Rush Prudential HMO, Inc. v. Moran, 536 U.S. 355, 18 (2002)

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Opinion of the Court

out that the general definition of HMO under Illinois law includes not only organizations that "provide" health care plans, but those that "arrange for" them to be provided, so long as "any part of the risk of health care delivery" rests upon "the organization or its providers." 215 Ill. Comp. Stat., ch. 125, 1-2(9) (2000). See Brief for Petitioner 38. Rush hypothesizes a sort of medical matchmaker, bringing together ERISA plans and medical care providers; even if the latter bear all the risks, the matchmaker would be an HMO under the Illinois definition. Rush would conclude from this that 4-10 covers noninsurers, and so is not directed specifically to the insurance industry. Ergo, ERISA's saving clause would not apply.

It is far from clear, though, that the terms of 4-10 would even theoretically apply to the matchmaker, for the requirement that the HMO "provide" the covered service if the independent reviewer finds it medically necessary seems to assume that the HMO in question is a provider, not the mere arranger mentioned in the general definition of an HMO. Even on the most generous reading of Rush's argument, however, it boils down to the bare possibility (not the likelihood) of some overbreadth in the application of 4-10 beyond orthodox HMOs, and there is no reason to think Congress would have meant such minimal application to noninsurers to remove a state law entirely from the category of insurance regulation saved from preemption.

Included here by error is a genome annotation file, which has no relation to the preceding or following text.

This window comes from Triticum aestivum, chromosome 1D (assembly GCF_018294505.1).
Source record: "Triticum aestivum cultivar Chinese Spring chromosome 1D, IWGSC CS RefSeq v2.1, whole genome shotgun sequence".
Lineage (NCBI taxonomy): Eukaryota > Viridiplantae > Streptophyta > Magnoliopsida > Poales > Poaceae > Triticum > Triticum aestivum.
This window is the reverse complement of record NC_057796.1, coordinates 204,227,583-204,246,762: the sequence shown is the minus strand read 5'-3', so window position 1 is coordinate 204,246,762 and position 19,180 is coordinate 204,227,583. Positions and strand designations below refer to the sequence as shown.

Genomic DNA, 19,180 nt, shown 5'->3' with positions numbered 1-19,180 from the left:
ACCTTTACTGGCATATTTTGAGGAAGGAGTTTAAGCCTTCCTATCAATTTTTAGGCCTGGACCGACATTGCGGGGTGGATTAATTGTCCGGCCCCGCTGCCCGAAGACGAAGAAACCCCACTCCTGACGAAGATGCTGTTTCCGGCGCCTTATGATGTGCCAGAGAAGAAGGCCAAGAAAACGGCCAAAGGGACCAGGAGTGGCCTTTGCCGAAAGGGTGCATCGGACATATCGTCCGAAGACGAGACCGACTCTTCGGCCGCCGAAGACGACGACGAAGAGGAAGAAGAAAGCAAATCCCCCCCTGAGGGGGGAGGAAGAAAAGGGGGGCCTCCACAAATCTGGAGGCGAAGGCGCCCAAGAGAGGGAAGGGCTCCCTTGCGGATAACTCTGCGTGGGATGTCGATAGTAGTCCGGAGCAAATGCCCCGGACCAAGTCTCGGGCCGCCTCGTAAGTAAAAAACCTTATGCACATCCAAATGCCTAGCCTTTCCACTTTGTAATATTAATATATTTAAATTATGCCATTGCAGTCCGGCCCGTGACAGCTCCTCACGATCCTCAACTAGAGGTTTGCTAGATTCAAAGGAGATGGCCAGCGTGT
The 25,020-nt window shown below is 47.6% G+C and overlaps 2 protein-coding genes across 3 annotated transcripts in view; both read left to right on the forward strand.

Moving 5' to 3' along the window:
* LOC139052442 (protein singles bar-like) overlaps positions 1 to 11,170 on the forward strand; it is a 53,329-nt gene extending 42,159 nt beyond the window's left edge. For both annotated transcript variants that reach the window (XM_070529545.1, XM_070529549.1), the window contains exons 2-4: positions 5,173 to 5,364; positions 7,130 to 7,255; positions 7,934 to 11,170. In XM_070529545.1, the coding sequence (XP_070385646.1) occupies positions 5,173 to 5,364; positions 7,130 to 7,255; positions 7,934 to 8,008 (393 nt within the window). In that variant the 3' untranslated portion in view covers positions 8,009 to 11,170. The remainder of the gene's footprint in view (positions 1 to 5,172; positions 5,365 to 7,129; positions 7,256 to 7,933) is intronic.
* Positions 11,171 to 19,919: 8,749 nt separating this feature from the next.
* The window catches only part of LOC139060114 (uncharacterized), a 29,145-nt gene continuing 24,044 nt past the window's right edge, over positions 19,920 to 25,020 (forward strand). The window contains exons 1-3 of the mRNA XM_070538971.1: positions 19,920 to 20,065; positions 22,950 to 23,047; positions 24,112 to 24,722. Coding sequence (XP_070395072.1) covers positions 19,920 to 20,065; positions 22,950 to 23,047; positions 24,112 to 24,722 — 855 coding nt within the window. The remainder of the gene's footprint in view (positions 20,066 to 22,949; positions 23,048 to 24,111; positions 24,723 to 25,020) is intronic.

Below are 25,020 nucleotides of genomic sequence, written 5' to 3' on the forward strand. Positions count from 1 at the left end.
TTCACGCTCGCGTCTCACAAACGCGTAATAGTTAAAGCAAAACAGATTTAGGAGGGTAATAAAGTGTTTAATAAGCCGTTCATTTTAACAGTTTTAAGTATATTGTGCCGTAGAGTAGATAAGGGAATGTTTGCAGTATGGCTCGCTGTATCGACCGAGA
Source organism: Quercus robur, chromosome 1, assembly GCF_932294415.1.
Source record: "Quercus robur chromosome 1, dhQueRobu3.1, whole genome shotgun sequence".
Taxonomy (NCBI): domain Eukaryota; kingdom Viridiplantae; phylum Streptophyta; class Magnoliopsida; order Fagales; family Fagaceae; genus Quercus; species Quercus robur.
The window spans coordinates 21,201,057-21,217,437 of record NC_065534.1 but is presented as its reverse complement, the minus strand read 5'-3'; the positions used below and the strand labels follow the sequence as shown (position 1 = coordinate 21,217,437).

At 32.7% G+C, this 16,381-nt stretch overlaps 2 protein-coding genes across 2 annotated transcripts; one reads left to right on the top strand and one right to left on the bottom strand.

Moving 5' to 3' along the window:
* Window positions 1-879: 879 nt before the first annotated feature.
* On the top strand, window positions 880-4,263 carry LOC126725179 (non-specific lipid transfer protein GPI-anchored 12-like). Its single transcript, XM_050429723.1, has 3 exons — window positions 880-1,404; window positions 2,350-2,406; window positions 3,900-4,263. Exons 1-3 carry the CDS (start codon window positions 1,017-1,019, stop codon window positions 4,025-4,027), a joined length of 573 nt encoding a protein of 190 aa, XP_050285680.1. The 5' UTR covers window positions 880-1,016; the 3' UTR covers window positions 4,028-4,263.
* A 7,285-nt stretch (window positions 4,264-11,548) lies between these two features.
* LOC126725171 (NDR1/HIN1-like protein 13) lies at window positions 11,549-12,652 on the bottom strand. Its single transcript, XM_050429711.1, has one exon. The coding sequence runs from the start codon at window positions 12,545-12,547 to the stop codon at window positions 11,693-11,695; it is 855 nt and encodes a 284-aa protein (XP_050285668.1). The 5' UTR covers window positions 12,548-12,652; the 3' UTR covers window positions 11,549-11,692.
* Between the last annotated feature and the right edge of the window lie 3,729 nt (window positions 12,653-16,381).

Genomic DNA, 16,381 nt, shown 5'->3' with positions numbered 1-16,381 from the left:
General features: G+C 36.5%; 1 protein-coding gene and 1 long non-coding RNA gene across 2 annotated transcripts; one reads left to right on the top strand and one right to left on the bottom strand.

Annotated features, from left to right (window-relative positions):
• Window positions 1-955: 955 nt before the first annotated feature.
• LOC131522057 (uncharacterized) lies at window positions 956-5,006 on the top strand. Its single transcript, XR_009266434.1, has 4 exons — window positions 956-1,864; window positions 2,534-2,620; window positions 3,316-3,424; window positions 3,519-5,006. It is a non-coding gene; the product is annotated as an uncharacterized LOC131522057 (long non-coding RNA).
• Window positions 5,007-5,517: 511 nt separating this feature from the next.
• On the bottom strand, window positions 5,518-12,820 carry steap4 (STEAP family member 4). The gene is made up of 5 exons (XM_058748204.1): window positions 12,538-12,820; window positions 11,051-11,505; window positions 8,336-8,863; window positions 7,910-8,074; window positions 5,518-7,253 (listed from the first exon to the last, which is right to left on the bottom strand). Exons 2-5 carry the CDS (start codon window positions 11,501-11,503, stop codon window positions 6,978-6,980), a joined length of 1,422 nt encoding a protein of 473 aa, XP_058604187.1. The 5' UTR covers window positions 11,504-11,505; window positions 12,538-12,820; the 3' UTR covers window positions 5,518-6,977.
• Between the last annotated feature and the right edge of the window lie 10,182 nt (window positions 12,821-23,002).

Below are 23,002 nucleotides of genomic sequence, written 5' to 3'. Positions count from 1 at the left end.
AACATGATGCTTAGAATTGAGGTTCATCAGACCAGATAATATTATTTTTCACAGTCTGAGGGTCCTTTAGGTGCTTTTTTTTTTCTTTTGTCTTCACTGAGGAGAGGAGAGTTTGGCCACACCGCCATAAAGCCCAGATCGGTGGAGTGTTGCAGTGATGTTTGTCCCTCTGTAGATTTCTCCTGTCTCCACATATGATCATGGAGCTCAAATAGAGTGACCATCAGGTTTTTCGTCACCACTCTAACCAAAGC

In sum, prior to ERISA's passage, Congress demonstrated an awareness of HMOs as risk-bearing organizations subject to state insurance regulation, the state Act defines HMOs by reference to risk bearing, HMOs have taken over much business formerly performed by traditional indemnity insurers, and they are almost universally regulated as insurers under state law. That HMOs are not traditional "indem-extent it applied to self-funded plans. This fact, however, does not bear on Rush's challenge to the law as one that is targeted toward non-risk-bearing organizations.

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